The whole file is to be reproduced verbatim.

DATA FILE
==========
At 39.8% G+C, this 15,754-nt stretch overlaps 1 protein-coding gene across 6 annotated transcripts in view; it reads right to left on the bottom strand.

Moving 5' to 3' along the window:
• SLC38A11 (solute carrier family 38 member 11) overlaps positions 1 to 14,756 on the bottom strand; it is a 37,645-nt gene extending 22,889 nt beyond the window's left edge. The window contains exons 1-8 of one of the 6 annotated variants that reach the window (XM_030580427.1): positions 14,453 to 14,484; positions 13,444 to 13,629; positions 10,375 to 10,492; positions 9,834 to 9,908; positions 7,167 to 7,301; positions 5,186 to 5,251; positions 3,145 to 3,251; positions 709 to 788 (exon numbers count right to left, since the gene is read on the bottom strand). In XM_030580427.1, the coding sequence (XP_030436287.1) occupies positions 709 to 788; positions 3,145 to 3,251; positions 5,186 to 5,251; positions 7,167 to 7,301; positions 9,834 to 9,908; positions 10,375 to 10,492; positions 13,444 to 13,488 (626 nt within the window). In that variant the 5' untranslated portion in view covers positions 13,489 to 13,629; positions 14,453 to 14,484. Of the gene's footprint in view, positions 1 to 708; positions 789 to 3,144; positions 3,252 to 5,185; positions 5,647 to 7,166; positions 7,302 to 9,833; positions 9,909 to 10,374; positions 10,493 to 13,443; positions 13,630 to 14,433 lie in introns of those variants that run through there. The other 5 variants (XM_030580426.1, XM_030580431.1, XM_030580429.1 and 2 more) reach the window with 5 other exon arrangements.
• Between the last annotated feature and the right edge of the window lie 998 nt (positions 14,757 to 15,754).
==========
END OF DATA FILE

At 39.8% G+C, this 15,754-nt stretch overlaps 1 protein-coding gene across 6 annotated transcripts in view; it reads right to left on the bottom strand.

Moving 5' to 3' along the window:
• SLC38A11 (solute carrier family 38 member 11) overlaps positions 1 to 14,756 on the bottom strand; it is a 37,645-nt gene extending 22,889 nt beyond the window's left edge. The window contains exons 1-8 of one of the 6 annotated variants that reach the window (XM_030580427.1): positions 14,453 to 14,484; positions 13,444 to 13,629; positions 10,375 to 10,492; positions 9,834 to 9,908; positions 7,167 to 7,301; positions 5,186 to 5,251; positions 3,145 to 3,251; positions 709 to 788 (exon numbers count right to left, since the gene is read on the bottom strand). In XM_030580427.1, the coding sequence (XP_030436287.1) occupies positions 709 to 788; positions 3,145 to 3,251; positions 5,186 to 5,251; positions 7,167 to 7,301; positions 9,834 to 9,908; positions 10,375 to 10,492; positions 13,444 to 13,488 (626 nt within the window). In that variant the 5' untranslated portion in view covers positions 13,489 to 13,629; positions 14,453 to 14,484. Of the gene's footprint in view, positions 1 to 708; positions 789 to 3,144; positions 3,252 to 5,185; positions 5,647 to 7,166; positions 7,302 to 9,833; positions 9,909 to 10,374; positions 10,493 to 13,443; positions 13,630 to 14,433 lie in introns of those variants that run through there. The other 5 variants (XM_030580426.1, XM_030580431.1, XM_030580429.1 and 2 more) reach the window with 5 other exon arrangements.
• Between the last annotated feature and the right edge of the window lie 998 nt (positions 14,757 to 15,754).